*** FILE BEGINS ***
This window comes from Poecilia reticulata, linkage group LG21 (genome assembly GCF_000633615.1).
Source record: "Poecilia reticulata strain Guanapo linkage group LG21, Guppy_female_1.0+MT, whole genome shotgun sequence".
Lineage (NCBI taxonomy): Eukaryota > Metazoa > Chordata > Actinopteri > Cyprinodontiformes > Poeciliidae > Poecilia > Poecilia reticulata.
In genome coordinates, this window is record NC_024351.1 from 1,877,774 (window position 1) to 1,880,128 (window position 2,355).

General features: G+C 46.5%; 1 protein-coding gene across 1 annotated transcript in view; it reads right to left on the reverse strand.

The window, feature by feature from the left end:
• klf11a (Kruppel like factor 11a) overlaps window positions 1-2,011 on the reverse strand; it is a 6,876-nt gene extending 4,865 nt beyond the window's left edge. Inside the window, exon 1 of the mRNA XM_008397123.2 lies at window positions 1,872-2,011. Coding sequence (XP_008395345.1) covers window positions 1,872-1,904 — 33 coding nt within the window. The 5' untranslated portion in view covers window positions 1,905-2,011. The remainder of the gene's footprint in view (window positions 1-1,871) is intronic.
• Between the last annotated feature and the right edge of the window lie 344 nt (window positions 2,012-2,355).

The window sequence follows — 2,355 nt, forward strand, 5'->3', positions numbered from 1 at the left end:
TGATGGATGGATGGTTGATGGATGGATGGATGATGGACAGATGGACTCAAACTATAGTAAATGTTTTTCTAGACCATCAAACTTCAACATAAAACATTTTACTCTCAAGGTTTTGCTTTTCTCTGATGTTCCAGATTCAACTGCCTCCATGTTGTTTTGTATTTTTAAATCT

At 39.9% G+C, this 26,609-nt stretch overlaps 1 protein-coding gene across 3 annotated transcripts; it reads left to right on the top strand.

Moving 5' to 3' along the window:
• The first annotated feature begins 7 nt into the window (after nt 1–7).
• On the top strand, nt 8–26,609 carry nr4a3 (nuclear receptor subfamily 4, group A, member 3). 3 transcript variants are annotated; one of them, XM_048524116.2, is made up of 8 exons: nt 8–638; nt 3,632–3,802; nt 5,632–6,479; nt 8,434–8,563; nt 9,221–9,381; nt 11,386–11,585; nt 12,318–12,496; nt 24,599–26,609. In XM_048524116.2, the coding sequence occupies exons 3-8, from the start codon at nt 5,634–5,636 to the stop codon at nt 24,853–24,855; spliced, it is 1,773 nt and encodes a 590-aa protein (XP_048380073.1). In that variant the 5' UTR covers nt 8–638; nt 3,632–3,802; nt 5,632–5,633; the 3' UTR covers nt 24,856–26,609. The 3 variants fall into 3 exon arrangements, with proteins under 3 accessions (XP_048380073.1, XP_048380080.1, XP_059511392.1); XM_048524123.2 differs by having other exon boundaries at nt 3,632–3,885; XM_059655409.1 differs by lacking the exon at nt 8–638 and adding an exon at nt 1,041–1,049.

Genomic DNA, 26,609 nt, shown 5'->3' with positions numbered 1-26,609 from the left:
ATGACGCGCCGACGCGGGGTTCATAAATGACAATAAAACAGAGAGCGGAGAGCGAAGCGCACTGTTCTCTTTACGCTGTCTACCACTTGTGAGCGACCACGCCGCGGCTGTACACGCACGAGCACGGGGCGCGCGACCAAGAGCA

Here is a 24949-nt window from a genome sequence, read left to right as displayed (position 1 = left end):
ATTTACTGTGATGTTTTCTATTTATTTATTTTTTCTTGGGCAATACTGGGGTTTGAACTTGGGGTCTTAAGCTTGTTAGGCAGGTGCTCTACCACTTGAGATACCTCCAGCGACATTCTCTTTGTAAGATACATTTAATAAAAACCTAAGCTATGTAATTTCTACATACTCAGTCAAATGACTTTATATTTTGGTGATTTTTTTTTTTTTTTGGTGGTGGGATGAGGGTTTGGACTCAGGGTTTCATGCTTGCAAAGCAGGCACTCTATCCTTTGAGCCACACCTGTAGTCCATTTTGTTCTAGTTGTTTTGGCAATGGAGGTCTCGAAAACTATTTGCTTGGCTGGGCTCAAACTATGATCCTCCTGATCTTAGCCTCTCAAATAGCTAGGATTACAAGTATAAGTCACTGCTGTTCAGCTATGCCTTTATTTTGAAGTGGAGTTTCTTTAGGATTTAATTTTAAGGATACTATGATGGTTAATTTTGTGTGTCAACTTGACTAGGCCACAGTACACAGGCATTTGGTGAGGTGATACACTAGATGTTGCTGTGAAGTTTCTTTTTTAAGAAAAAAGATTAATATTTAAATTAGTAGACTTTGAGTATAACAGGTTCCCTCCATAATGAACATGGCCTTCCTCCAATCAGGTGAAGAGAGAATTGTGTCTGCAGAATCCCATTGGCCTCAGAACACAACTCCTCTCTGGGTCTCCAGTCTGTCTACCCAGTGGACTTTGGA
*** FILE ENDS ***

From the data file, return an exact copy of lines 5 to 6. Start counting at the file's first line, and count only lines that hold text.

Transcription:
General features: G+C 46.5%; 1 protein-coding gene across 1 annotated transcript in view; it reads right to left on the reverse strand.

The window, feature by feature from the left end: